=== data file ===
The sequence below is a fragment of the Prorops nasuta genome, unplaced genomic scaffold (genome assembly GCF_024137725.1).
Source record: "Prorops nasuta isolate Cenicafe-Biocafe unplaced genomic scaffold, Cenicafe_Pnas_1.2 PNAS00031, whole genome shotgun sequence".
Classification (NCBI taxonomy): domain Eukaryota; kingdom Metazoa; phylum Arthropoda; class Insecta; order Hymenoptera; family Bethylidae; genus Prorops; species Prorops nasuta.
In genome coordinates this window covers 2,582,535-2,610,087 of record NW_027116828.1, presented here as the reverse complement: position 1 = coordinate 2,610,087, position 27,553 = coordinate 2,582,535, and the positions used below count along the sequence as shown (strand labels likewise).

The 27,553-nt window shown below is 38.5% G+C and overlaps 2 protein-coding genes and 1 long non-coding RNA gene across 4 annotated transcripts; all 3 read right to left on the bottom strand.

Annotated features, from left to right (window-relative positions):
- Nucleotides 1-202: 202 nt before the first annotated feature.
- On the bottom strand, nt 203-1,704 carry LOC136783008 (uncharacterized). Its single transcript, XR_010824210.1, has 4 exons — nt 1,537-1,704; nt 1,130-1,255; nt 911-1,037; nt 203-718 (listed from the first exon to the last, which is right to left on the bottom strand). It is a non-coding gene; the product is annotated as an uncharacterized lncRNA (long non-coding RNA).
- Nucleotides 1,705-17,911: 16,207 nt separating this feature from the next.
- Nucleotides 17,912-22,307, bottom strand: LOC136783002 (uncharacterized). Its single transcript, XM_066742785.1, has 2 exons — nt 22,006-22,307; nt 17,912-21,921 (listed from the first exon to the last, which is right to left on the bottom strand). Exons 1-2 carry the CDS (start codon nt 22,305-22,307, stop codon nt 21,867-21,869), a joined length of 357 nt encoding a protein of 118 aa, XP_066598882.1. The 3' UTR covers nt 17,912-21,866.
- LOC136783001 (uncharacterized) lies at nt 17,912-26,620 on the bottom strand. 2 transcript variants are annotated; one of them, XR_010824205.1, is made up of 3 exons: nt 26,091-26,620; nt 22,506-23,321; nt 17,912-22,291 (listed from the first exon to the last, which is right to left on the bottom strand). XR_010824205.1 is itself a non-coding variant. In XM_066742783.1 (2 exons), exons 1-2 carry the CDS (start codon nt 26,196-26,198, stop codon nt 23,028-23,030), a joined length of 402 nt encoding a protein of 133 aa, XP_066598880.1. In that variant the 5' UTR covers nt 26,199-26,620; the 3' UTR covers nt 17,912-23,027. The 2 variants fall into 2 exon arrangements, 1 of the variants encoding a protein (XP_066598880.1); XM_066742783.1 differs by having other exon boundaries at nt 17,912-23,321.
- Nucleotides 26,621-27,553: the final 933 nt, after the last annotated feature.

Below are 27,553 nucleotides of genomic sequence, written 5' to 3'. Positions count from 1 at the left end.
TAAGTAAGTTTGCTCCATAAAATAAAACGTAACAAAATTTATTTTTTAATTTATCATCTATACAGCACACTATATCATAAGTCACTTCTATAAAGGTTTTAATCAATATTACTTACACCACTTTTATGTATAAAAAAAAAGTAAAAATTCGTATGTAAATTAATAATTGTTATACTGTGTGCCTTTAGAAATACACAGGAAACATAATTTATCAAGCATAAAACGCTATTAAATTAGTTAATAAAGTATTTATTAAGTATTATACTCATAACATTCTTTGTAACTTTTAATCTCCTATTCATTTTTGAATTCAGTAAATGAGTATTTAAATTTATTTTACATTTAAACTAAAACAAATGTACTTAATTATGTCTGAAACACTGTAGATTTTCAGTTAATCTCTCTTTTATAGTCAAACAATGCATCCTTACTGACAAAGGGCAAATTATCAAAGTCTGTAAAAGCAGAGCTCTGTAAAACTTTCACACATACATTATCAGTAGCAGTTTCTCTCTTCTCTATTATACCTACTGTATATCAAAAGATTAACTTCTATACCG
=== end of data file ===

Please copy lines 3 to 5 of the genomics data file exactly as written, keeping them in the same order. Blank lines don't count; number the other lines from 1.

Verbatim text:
Classification (NCBI taxonomy): domain Eukaryota; kingdom Metazoa; phylum Arthropoda; class Insecta; order Hymenoptera; family Bethylidae; genus Prorops; species Prorops nasuta.
In genome coordinates this window covers 2,582,535-2,610,087 of record NW_027116828.1, presented here as the reverse complement: position 1 = coordinate 2,610,087, position 27,553 = coordinate 2,582,535, and the positions used below count along the sequence as shown (strand labels likewise).

The 27,553-nt window shown below is 38.5% G+C and overlaps 2 protein-coding genes and 1 long non-coding RNA gene across 4 annotated transcripts; all 3 read right to left on the bottom strand.